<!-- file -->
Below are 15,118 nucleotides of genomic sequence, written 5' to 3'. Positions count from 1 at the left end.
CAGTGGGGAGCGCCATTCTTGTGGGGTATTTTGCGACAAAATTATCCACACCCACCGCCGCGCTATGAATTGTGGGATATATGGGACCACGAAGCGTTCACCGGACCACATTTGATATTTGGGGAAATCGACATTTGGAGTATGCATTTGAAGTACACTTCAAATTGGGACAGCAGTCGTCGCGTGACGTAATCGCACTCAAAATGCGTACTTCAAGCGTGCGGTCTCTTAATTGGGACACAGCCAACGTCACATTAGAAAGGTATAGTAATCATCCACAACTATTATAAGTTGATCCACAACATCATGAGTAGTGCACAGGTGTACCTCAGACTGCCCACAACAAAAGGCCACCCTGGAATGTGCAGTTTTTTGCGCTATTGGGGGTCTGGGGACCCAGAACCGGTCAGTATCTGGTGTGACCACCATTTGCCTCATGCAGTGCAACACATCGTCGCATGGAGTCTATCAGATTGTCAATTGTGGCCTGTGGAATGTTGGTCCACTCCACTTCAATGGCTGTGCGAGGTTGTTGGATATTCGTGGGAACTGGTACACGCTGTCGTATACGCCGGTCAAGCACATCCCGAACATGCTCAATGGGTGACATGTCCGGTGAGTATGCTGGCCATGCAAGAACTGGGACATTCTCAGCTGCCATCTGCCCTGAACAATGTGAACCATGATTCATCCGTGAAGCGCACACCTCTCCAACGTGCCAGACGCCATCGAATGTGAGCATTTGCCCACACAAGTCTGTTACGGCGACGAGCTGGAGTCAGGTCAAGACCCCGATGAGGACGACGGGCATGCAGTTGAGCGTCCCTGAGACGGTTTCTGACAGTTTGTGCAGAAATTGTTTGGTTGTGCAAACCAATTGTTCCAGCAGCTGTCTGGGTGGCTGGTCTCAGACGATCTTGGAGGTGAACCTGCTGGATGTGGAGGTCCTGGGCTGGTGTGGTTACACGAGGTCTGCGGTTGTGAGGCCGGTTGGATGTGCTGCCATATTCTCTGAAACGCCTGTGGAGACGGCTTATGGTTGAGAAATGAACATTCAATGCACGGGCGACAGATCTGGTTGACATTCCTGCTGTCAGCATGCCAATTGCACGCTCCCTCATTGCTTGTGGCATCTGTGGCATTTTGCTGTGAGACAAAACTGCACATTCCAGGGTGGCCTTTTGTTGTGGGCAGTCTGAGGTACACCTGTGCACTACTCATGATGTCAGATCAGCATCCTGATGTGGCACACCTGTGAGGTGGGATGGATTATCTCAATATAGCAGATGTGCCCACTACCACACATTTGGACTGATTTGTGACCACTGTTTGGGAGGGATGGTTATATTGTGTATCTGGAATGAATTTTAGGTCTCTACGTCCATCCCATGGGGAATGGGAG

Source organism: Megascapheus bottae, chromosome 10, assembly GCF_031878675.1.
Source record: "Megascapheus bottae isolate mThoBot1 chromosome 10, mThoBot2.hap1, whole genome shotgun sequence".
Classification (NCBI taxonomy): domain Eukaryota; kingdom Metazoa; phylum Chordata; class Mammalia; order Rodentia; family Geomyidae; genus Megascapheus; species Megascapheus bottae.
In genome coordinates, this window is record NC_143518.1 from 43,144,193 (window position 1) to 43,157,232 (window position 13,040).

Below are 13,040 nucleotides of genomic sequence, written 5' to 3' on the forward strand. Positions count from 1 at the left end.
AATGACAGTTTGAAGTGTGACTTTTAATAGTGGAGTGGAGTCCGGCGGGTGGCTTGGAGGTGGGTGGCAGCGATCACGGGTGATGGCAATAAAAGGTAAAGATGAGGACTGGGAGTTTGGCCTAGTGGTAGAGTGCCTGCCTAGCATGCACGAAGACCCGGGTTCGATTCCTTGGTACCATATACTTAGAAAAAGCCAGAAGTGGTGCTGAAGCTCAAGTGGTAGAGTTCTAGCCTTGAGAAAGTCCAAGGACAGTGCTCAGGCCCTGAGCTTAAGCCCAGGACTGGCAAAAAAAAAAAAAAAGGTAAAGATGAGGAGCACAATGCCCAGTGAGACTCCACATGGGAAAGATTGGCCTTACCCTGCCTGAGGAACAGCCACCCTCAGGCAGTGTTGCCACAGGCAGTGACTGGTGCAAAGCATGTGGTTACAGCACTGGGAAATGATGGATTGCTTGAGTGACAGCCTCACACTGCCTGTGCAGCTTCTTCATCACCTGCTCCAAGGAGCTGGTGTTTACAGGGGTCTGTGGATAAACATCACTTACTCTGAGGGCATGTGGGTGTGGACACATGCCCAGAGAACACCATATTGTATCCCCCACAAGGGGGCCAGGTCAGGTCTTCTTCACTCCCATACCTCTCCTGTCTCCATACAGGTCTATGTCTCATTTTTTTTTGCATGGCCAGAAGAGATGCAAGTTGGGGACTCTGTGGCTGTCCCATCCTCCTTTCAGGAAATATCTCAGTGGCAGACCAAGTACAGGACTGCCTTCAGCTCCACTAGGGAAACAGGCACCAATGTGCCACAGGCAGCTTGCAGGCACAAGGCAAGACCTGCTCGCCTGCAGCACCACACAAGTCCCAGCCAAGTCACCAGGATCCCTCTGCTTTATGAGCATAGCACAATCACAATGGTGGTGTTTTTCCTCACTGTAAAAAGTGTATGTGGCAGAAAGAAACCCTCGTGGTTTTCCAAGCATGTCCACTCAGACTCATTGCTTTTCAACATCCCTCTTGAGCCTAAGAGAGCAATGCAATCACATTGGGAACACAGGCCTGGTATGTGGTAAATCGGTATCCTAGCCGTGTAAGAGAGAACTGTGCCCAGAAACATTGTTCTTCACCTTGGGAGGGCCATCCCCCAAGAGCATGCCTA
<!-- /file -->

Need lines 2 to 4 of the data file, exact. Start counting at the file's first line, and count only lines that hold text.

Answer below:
CAGTGGGGAGCGCCATTCTTGTGGGGTATTTTGCGACAAAATTATCCACACCCACCGCCGCGCTATGAATTGTGGGATATATGGGACCACGAAGCGTTCACCGGACCACATTTGATATTTGGGGAAATCGACATTTGGAGTATGCATTTGAAGTACACTTCAAATTGGGACAGCAGTCGTCGCGTGACGTAATCGCACTCAAAATGCGTACTTCAAGCGTGCGGTCTCTTAATTGGGACACAGCCAACGTCACATTAGAAAGGTATAGTAATCATCCACAACTATTATAAGTTGATCCACAACATCATGAGTAGTGCACAGGTGTACCTCAGACTGCCCACAACAAAAGGCCACCCTGGAATGTGCAGTTTTTTGCGCTATTGGGGGTCTGGGGACCCAGAACCGGTCAGTATCTGGTGTGACCACCATTTGCCTCATGCAGTGCAACACATCGTCGCATGGAGTCTATCAGATTGTCAATTGTGGCCTGTGGAATGTTGGTCCACTCCACTTCAATGGCTGTGCGAGGTTGTTGGATATTCGTGGGAACTGGTACACGCTGTCGTATACGCCGGTCAAGCACATCCCGAACATGCTCAATGGGTGACATGTCCGGTGAGTATGCTGGCCATGCAAGAACTGGGACATTCTCAGCTGCCATCTGCCCTGAACAATGTGAACCATGATTCATCCGTGAAGCGCACACCTCTCCAACGTGCCAGACGCCATCGAATGTGAGCATTTGCCCACACAAGTCTGTTACGGCGACGAGCTGGAGTCAGGTCAAGACCCCGATGAGGACGACGGGCATGCAGTTGAGCGTCCCTGAGACGGTTTCTGACAGTTTGTGCAGAAATTGTTTGGTTGTGCAAACCAATTGTTCCAGCAGCTGTCTGGGTGGCTGGTCTCAGACGATCTTGGAGGTGAACCTGCTGGATGTGGAGGTCCTGGGCTGGTGTGGTTACACGAGGTCTGCGGTTGTGAGGCCGGTTGGATGTGCTGCCATATTCTCTGAAACGCCTGTGGAGACGGCTTATGGTTGAGAAATGAACATTCAATGCACGGGCGACAGATCTGGTTGACATTCCTGCTGTCAGCATGCCAATTGCACGCTCCCTCATTGCTTGTGGCATCTGTGGCATTTTGCTGTGAGACAAAACTGCACATTCCAGGGTGGCCTTTTGTTGTGGGCAGTCTGAGGTACACCTGTGCACTACTCATGATGTCAGATCAGCATCCTGATGTGGCACACCTGTGAGGTGGGATGGATTATCTCAATATAGCAGATGTGCCCACTACCACACATTTGGACTGATTTGTGACCACTGTTTGGGAGGGATGGTTATATTGTGTATCTGGAATGAATTTTAGGTCTCTACGTCCATCCCATGGGGAATGGGAG

Source organism: Megascapheus bottae, chromosome 10, assembly GCF_031878675.1.
Source record: "Megascapheus bottae isolate mThoBot1 chromosome 10, mThoBot2.hap1, whole genome shotgun sequence".